Local Factory Jobs Growing, EDC Says


The manufacturing base of Southern California is staging a modest comeback in the face of an often-overlooked fact: that Southern California actually has a manufacturing base, and a huge one at that, according to a report released Tuesday by the Los Angeles County Economic Development Corp.

Manufacturing holds much untapped potential for the region, along with presenting many challenges, said Jack Kyser, EDC chief economist and author of the report.

“There are many myths about the Los Angeles area, including such gems as the only local industry is motion picture production. Or, that all the factory jobs ‘went away’ due to the aerospace industry downsizing in the early 1990s,” the report said.

“Guess what? Los Angeles County is still a major manufacturing center, ranking second nationally in number of jobs to the [three-county] Chicago metropolitan area.”


The number of manufacturing jobs in Los Angeles County began growing again last year after eight years of decline, rising 1.2% to 646,100 jobs, the report by the local jobs promotion group said. The EDC projects an additional 2% increase this year to 659,100 jobs.

Orange County is adding manufacturing jobs a little more rapidly. Manufacturing employment is expected to reach 218,500 this year, up 3.2%, which is about the same percentage gain as in 1996.

Overall, Los Angeles County will see a 2.2% increase in jobs from all sectors this year and Orange County will enjoy a 3% boost, according to a separate study released Tuesday by Chapman University’s Anderson Center for Economic Research. The 82,000 new jobs for Los Angeles and the 36,000 new jobs for Orange County represent an upward revision from the economists’ earlier projections.

“In December, when we presented our forecast . . . we were seen as very optimistic,” said Chapman President James Doti. “Now we’re saying we should have been even higher than that.” But Chapman economists noted that Los Angeles still has a long way to go to recapture all the jobs lost during the recession.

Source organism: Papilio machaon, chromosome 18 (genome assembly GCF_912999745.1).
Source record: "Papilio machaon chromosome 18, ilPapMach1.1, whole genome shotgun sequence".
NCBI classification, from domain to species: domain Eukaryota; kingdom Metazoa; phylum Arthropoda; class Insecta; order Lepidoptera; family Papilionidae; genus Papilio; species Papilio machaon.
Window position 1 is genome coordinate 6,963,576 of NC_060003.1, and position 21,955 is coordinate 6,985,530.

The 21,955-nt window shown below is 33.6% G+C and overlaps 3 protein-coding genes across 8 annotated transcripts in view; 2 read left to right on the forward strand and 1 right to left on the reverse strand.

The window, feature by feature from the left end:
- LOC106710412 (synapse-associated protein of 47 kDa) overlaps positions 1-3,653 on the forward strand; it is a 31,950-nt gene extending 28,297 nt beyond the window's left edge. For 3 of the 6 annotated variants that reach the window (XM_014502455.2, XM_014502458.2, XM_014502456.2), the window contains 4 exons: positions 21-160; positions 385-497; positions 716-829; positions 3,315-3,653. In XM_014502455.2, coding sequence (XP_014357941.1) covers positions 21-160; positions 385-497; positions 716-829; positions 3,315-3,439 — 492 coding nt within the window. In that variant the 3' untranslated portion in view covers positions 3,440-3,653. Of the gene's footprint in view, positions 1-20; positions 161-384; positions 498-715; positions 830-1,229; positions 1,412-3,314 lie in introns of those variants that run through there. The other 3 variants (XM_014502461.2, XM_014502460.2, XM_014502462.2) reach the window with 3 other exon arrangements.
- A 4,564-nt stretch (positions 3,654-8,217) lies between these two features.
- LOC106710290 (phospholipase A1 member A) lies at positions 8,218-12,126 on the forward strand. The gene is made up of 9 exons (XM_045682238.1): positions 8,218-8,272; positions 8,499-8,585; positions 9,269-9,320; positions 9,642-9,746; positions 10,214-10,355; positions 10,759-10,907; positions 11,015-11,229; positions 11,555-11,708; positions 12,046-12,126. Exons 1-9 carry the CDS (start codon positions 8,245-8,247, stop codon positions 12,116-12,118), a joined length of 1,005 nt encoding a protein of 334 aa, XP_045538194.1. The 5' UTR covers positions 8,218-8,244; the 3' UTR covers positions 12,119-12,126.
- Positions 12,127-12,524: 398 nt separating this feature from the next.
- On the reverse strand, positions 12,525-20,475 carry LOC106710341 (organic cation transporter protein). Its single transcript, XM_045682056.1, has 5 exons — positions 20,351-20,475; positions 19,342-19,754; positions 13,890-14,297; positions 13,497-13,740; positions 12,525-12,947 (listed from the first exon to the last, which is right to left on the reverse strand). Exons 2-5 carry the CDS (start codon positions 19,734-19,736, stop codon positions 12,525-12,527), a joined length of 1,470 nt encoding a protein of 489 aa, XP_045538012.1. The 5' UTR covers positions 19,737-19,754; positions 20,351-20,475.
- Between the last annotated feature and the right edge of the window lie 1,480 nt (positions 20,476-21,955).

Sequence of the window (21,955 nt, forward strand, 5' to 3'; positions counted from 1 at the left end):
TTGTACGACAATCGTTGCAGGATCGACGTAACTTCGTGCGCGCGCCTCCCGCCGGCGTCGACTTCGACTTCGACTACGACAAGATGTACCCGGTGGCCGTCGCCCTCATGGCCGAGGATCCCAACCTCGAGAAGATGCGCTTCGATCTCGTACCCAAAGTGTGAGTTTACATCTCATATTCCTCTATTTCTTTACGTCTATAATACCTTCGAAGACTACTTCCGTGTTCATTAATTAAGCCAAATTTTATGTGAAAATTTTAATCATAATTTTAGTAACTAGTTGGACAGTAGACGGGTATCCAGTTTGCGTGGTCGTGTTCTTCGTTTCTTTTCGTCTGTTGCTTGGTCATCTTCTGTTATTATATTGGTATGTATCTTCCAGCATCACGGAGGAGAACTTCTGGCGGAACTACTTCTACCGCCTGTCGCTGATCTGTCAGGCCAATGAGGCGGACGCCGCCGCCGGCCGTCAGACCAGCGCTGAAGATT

The emerging turnaround in manufacturing jobs is being driven by apparel and textiles as well as renewed vigor in defense, commercial aircraft and other high-tech manufacturing, the EDC report said. Apparel employment statistics generate some controversy because skeptics maintain that the growth comes partly from underground contractors who are “going legitimate,” Kyser said.

“Apparel is our Rodney Dangerfield industry,” he said. “They add jobs and they get whacked.”

The manufacturing rebound is reflected in declining industrial vacancy rates in Southern California. L.A. County posted an industrial vacancy rate of 6.7% in the first quarter, down from 8.1% a year ago, according to Grubb & Ellis.

Part of the mission of the EDC is a sort of economic suasion--correcting misperceptions about the region and its economy. In that role, Kyser’s report offers a trove of image-enhancing tidbits, such as:

* The manufacturing base in the five-county Southern California area is bigger than that of 47 states. (California, Ohio and Texas nosed out Southern California.)

* South-Central Los Angeles alone is home to more manufacturing jobs than the three-county Indianapolis metropolitan area.

* Los Angeles County supports more manufacturing jobs than Detroit (415,500) with all its auto-making capability.

* Manufacturing is an industry of small firms; only 176 of the more than 27,000 manufacturing establishments employ 500 or more workers in the five-county area of Los Angeles, Orange, Ventura, Riverside and San Bernardino.


Manufacturing jobs tend to be relatively well-paying, and those tied to exports bring “new” money into the economy, Kyser said.

But the manufacturing sector is becoming increasingly competitive as less-developed companies work to build industry.

Because Southern California cannot compete on costs--"everyone will always be looking for the next low-cost area"--the region must exploit its ability to “add value” to manufacturing through technology or creativity, Kyser said.

The type of manufacturing that will feed the region’s future, Kyser said, comes from small but growing companies such as Irvine-based I-Flow Corp., which makes medical infusion pumps, and Chatsworth-based Chatcom Inc., which produces industrial-grade computer systems for network computing.

“We have a new wave manufacturing base,” Kyser said. “We’re doing a lot of interesting things, but not cars, not steel.”

Times staff writer Patrice Apodaca in Orange County contributed to this report.


Cranking It Out


Manufacturing employment in Los Angeles County is on the rebound after years of decline, thanks to apparel and high tech. Jobs, in thousands:

1987: 887.2

1995: 638.4

2,000: 689.1*

* Projections

Source: Los Angeles Economic Development Corp.